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Sumetee Pahwa Gajjar - Uncertainty from within


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Workshop on climate change and uncertainty from below and above, Delhi.

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Sumetee Pahwa Gajjar - Uncertainty from within

  1. 1. Uncertainty from within Sumetee Pahwa Gajjar IIHS
  2. 2. The ASSAR project – Adaptation at Scale in Semi-Arid Regions As we understand more about the global impacts of climate change, so we need to know how people in local communities can effectively respond and adapt to these changes.
  3. 3. Climate hot-spots and marginalisation • The semi-arid regions of Africa and Asia are particularly vulnerable to climate-related impacts and risks. • These regions already experience harsh climates, adverse environmental change, and a relative paucity of natural resources. • People here may be further marginalised by socio-economic challenges, including high levels of poverty and low levels of development. • Therefore, it is essential to understand how to empower people, local organisations and government to adapt to climate change in a way that minimises their vulnerability and promotes their long-term resilience.
  4. 4. Programme objective • To achieve this ASSAR is: • Working with diverse stakeholders in a coordinated manner across 11 countries in southern Africa, eastern Africa, western Africa, and south Asia, to investigate the root causes of vulnerability. • Examining vulnerability through an interdisciplinary and gender-sensitive lens, focusing on both climate and non-climatic stressors. • Engaging with multiple levels of governance – from local communities to national and regional institutions – to understand what is needed to proactively spur widespread, effective and sustained adaptation that has positive and lasting effects on socio-economic development. Over its 5-year lifespan, the cross-regional and cross-disciplinary comparison of research findings will enable ASSAR to develop a unique and systemic understanding of the processes and factors that impede adaptation and cause vulnerability to persist.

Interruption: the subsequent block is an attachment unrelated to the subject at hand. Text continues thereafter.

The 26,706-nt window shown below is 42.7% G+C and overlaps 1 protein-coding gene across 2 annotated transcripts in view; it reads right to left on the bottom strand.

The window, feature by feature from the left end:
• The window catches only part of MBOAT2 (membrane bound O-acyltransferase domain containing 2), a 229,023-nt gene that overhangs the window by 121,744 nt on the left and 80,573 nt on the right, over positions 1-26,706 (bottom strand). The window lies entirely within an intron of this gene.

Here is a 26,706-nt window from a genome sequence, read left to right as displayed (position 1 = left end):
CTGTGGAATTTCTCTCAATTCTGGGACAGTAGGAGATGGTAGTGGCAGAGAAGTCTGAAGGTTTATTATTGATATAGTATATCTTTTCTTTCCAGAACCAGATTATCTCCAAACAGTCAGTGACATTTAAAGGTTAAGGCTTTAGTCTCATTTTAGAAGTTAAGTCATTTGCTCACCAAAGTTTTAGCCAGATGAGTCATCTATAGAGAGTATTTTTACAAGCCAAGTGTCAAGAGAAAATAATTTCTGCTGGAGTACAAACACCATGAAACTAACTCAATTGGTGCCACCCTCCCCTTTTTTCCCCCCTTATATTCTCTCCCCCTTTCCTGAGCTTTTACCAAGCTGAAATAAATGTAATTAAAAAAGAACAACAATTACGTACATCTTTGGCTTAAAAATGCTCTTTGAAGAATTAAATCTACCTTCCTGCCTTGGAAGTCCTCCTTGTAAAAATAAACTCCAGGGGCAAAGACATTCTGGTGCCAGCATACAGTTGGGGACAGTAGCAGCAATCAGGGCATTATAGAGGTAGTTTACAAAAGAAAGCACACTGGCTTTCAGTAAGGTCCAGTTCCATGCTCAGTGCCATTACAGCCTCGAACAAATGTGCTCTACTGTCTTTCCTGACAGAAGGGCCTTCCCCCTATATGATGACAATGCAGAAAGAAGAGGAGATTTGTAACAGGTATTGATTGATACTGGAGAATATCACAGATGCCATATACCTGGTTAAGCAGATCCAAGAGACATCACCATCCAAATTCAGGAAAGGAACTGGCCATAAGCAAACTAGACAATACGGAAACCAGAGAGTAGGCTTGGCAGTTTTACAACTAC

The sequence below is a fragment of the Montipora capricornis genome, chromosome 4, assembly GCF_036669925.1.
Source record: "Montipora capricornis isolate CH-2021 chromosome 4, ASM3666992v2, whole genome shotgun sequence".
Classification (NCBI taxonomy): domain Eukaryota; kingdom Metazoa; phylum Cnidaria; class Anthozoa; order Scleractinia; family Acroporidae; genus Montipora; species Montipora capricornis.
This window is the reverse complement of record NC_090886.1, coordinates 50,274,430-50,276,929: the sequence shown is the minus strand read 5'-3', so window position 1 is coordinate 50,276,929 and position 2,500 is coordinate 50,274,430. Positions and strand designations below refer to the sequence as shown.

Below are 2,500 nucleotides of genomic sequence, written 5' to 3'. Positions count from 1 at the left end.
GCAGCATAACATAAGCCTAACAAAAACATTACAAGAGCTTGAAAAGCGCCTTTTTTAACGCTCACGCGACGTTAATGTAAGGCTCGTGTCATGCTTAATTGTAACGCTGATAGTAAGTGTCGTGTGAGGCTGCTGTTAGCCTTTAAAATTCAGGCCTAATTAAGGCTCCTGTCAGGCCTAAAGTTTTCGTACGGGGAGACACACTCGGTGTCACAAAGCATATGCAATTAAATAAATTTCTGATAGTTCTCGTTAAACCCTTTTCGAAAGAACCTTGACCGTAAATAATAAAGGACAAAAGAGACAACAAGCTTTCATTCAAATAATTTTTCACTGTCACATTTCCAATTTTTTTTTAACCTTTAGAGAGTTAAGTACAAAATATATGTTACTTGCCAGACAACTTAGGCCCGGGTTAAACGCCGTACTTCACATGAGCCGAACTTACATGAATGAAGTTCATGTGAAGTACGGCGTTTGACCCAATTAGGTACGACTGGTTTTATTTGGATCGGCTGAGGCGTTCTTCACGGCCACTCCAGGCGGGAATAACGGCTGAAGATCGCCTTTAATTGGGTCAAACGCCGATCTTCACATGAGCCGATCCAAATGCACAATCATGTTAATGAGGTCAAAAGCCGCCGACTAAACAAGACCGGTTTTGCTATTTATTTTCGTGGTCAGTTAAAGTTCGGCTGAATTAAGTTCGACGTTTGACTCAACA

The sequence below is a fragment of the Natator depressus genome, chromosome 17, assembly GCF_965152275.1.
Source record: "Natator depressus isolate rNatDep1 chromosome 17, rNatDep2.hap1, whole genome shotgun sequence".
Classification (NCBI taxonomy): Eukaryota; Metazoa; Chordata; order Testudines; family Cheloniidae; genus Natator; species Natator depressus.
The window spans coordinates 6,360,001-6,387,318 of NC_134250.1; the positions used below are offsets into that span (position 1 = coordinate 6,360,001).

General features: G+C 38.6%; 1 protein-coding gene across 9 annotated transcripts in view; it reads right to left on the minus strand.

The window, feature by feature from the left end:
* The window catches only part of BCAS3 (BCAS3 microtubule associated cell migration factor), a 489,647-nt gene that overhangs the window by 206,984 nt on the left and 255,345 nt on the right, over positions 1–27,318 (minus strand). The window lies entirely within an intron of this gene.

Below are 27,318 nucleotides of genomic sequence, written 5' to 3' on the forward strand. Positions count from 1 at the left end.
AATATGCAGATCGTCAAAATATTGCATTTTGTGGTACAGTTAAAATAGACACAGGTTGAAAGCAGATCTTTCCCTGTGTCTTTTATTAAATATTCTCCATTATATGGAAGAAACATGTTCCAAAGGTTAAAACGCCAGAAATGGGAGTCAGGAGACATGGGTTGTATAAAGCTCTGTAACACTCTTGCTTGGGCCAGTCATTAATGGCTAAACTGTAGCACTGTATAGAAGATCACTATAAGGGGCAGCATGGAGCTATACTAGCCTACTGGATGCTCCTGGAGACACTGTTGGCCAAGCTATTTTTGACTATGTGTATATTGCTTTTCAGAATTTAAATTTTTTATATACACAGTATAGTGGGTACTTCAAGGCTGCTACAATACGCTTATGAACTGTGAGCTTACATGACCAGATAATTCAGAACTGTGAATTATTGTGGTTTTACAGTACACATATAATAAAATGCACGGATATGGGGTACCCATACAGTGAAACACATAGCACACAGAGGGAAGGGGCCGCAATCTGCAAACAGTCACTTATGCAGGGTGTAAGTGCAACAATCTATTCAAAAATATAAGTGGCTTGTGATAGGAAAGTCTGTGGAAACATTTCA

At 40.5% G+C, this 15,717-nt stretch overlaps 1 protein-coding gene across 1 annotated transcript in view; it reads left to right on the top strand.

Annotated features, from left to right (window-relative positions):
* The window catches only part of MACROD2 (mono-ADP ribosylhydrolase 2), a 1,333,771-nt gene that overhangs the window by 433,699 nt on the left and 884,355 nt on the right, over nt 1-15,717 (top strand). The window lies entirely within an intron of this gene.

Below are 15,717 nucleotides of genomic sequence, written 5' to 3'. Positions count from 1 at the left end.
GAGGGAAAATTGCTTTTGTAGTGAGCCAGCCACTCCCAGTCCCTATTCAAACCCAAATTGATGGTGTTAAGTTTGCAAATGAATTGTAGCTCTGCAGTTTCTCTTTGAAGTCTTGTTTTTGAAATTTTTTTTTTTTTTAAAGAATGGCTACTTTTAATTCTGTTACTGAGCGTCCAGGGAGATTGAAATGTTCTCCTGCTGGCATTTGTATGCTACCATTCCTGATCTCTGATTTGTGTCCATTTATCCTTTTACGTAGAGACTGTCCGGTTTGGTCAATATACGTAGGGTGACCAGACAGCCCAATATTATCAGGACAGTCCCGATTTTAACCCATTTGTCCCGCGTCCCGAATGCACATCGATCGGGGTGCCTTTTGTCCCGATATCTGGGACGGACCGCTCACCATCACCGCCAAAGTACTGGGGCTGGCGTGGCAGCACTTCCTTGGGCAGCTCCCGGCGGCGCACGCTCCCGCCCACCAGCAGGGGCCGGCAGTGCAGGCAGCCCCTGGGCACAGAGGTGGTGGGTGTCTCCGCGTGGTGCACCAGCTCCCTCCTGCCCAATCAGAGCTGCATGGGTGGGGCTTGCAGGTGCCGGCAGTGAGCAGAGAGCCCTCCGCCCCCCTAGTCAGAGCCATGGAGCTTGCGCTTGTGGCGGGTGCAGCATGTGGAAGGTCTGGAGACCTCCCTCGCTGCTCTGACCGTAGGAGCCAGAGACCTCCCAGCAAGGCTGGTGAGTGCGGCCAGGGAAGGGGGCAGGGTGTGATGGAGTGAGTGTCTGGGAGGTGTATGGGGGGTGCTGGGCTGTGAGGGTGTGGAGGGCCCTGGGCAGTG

5. 5. The 3 sub-regions
  6. 6. Project Phases REGIONAL DIAGNOSTICS Investigate what people in semi-arid regions currently know about climate change, and what they’re doing to adapt to these changes. At the same time, compile detailed climate projections to highlight region-specific vulnerabilities and challenges. Phase 1 REGIONAL RESEARCH Use the information gathered from the first phase, and add to it through novel case study research, to explore strategies for developing adaptive capacity at multiple scales - from individuals to business and governments - within each region. Phase 2 RESEARCH UPTAKE Promote research into use across all regions, by informing adaptation practices at multiple scales, and in different contexts, and enabling take-up of research insights in policy and practice interventions. Phase 3
  7. 7. Regional to sub-national context • High economic growth in the last two decades • Service sector driving growth • Reduction in poverty levels • Inequality on the rise (Motiram and Naraparaju, 2014; Jayaraj and Subramanian, 2014) • Increase in non-farm employment (Lanjouw and Murgai, 2010, Himanshu et al, 2013)
  8. 8. Biophysical changes in the sub-regions Bangalore Sangamner Bhavani-Moyar 1999 2011 1999 2011 1999 2011 1999 2011 1999 2011 1999 2011 Land-use classes Area (km2) Area (%) Area (km2) Area (%) Area (km2) Area (%) Area (km2) Area (%) Area (km2) Area (%) Area (km2) Area (%) Settlements 436.5 5.4 866 10.8 70.7 1.3 80.2 1.5 33 2.1 49 3.2 Agriculture 1158 14.4 2071 25.8 1900 36.2 2090 40 214 13.7 231 15 Forest 2640 32.9 2045 25.5 257 4.9 146.7 2.8 638 41 554 36 Water 210.0 2.6 57.7 0.7 56 1.1 60.5 1.2 64.7 4.2 49.5 3.2 Others 3573 44.6 2978 37.1 2971 56.5 2878 55 608 39.1 674 43 Total 8018 100 8018 100 5256 100 5256 100 1558 100 1558 100